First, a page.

Safe and Sound

Lee County Bank

Fort Madison, IA
5
Star Rating
Lee County Bank is a Fort Madison, IA-based, FDIC-insured bank started in 1888. The bank has equity of $20.0 million on $158.4 million in assets, according to December 31, 2017, regulatory filings.

U.S. bank customers have $122.2 million on deposit at 3 offices in IA run by 33 full-time employees. With that footprint, the bank holds loans and leases worth $126.4 million, including $104.4 million worth of real estate loans.

Overall, Bankrate believes that, as of December 31, 2017, Lee County Bank exhibited a superior condition, earning a full 5 stars for safety and soundness. Here's a look at how the bank fared on the three major criteria Bankrate used to evaluate American banks on safety and soundness.

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THE INSTITUTION'S SCORE

Capital Score

When it comes to measuring an an institution's financial strength, capital is useful. It acts as a cushion against losses and as protection for depositors during periods of economic trouble for the bank. When it comes to safety and soundness, the more capital, the better.

Lee County Bank achieved a score of 16 out of a possible 30 points on our test to measure the adequacy of a bank's capital, exceeding the national average of 13.13.

One way to measure this buffer is looking at a bank's Tier 1 capital ratio. Lee County Bank's Tier 1 capital ratio was 19.96 percent, above the 6 percent level regulators consider adequate, but lower than the national average of 25.65 percent. A higher capital ratio means the bank will be better able to weather economic headwinds.

Overall, Lee County Bank held equity amounting to 12.60 percent of its assets, which exceeded the national average of 12.03 percent.

Asset Quality Score

This test is intended to estimate how the bank's capitalization and allocated loan loss reserves could be affected by troubled assets, such as past-due mortgages.

Having a large number of these kinds of assets means a bank could have to use capital to absorb losses, shrinking its equity buffer. It also means that there are likely to be many assets that are in non-accrual status and thus aren't earning money, resulting in depressed earnings and potentially more risk of a failure in the future.

On Bankrate's test of asset quality, Lee County Bank scored 40 out of a possible 40 points, exceeding the national average of 37.49 points.

A helpful indicator of asset quality is the percentage of problem assets a bank holds compared to its total assets. As of December 31, 2017, 0.68 percent of Lee County Bank's loans were noncurrent, meaning they were more than 90 days past due or were in non-accrual status. That's below the national average of 1.01 percent.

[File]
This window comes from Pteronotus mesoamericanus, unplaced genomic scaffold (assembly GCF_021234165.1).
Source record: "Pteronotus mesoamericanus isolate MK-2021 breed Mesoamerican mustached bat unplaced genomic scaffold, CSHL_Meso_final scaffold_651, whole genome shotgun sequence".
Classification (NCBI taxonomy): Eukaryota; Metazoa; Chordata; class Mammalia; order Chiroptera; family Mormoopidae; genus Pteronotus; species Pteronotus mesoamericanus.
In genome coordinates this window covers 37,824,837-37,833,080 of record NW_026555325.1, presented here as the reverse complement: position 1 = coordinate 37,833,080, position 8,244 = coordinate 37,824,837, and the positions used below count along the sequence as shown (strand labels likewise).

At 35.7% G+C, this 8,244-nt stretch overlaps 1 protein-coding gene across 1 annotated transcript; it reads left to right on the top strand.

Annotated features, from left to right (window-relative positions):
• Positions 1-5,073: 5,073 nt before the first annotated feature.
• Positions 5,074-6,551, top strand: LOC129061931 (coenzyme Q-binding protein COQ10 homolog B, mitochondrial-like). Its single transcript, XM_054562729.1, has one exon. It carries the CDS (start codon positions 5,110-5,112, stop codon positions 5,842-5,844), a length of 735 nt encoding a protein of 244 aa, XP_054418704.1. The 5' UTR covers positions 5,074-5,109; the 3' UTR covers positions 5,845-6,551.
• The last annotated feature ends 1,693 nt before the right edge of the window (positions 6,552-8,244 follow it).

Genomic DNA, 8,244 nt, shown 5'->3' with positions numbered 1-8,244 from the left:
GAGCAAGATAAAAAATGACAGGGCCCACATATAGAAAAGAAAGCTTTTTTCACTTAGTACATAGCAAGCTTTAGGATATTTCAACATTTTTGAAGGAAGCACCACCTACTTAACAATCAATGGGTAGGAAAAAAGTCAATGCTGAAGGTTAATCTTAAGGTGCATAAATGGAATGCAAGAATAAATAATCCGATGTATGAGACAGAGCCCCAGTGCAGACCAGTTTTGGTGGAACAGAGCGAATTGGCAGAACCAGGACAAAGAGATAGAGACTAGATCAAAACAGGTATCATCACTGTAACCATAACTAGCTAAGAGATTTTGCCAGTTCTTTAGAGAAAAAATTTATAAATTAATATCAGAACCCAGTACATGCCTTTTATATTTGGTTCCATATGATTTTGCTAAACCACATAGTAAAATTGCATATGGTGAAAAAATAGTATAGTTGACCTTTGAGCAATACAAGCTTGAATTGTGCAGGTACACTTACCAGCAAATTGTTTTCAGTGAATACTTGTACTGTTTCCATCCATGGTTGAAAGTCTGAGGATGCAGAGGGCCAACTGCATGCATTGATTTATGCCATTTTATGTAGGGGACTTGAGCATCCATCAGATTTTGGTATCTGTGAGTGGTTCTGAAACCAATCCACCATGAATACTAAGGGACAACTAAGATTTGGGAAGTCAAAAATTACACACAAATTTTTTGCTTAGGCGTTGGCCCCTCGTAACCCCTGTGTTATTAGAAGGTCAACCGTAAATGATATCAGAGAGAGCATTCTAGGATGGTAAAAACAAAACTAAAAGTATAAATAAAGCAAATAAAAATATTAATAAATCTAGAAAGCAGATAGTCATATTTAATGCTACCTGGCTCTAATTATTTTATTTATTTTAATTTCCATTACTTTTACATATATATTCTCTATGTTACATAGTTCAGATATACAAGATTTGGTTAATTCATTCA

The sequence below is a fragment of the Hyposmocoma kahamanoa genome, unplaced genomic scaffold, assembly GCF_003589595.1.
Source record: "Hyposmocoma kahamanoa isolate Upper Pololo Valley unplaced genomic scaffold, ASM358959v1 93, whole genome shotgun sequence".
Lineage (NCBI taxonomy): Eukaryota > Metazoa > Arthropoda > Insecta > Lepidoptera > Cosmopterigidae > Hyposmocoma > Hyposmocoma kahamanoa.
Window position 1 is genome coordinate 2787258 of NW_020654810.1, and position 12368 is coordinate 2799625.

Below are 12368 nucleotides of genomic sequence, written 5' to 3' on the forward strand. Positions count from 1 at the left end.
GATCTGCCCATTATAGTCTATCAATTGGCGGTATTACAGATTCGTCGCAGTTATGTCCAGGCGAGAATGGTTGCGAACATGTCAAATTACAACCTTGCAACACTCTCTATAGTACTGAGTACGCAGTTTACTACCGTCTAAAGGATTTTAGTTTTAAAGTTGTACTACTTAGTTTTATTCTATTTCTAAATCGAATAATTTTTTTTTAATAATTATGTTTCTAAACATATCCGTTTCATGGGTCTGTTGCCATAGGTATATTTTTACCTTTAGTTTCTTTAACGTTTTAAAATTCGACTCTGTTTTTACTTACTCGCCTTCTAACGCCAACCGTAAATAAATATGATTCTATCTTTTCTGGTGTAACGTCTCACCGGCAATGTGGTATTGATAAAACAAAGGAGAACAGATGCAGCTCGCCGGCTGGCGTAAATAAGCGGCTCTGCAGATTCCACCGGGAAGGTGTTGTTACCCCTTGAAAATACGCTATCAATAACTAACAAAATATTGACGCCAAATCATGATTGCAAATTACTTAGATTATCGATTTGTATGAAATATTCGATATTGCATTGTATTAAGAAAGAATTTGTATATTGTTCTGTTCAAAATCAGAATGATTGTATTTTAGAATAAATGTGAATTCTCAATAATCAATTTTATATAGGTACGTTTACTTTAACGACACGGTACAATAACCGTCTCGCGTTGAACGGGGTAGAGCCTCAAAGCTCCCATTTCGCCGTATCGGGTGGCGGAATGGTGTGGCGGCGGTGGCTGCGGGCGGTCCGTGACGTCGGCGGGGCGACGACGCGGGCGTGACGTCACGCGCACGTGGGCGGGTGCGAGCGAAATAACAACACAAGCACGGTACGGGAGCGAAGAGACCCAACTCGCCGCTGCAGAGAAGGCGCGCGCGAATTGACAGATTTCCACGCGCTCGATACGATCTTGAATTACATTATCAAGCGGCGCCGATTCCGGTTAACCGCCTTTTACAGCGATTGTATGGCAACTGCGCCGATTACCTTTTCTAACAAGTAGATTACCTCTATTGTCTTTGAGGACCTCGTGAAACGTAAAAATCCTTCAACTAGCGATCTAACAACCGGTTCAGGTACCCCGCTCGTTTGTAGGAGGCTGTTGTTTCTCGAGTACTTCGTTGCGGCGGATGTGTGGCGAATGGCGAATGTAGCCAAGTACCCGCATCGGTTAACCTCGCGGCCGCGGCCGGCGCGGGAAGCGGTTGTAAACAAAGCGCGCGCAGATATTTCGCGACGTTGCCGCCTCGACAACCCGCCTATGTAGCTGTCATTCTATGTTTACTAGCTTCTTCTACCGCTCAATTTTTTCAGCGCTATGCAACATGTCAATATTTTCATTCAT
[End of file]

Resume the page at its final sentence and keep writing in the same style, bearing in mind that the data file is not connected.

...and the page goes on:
Banks keep a reserve known as an "allowance for loan and lease losses" to deal with troubled assets . The size of that reserve can be a handy indicator when evaluating a bank's ability to manage troubled assets, especially when compared to the total amount of at-risk loans. Unfortunately, the FDIC did not provide information on Lee County Bank's loan loss allowance in its most recent filings.

Earnings score

A bank's earnings performance has an effect on its long-term survivability. Earnings can be retained by the bank, boosting its capital buffer, or be used to deal with problematic loans, likely making the bank better able to withstand economic shocks. Obviously, banks that are losing money have less ability to do those things.

Lee County Bank beat the national average on Bankrate's test of earnings, achieving a score of 20 out of a possible 30.

One key measure of a bank's earnings is return on equity, calculated by dividing net income (profit, essentially) by the total amount of equity. The most recent annualized quarterly return on equity for Lee County Bank was 11.88 percent, above the national average of 8.10 percent.

The bank recorded net income of $2.3 million on total equity of $20.0 million for the twelve months ended December 31, 2017. The bank had an annualized return on average assets, or ROA, of 1.48 percent, above the 1 percent deemed satisfactory in accordance with industry standards, and above the average for U.S. banks of 1.00 percent.

WHAT IS SAFE & SOUND?

Bankrate.com's Safe & Sound Ratings provide a star rating system to evaluate the current financial status of financial institutions. The information gathered about banks, credit unions and thrifts is updated as set forth in the Terms of Use of Safe & Sound Ratings and Reports. The Safe & Sound Ratings information is grouped by categories of banks, thrifts and credit unions.

Scoring methodology

Bankrate.com evaluates the financial condition of institutions and assigns a one- to five-star rating for each with five stars representing the highest rating. Institutions with satisfactory performance will generally receive a rating of three or more stars. The majority of institutions fall into the three- to four-star range. An institution with an "NR" rating may be too new to rate or may have limited the publicly available information in their regulatory filings. The "NR" is not an indication of financial strength or weakness. The Safe & Sound rating is believed to be reliable, but the information is not guaranteed. In addition, events since the information was collected may have altered the institution's financial condition.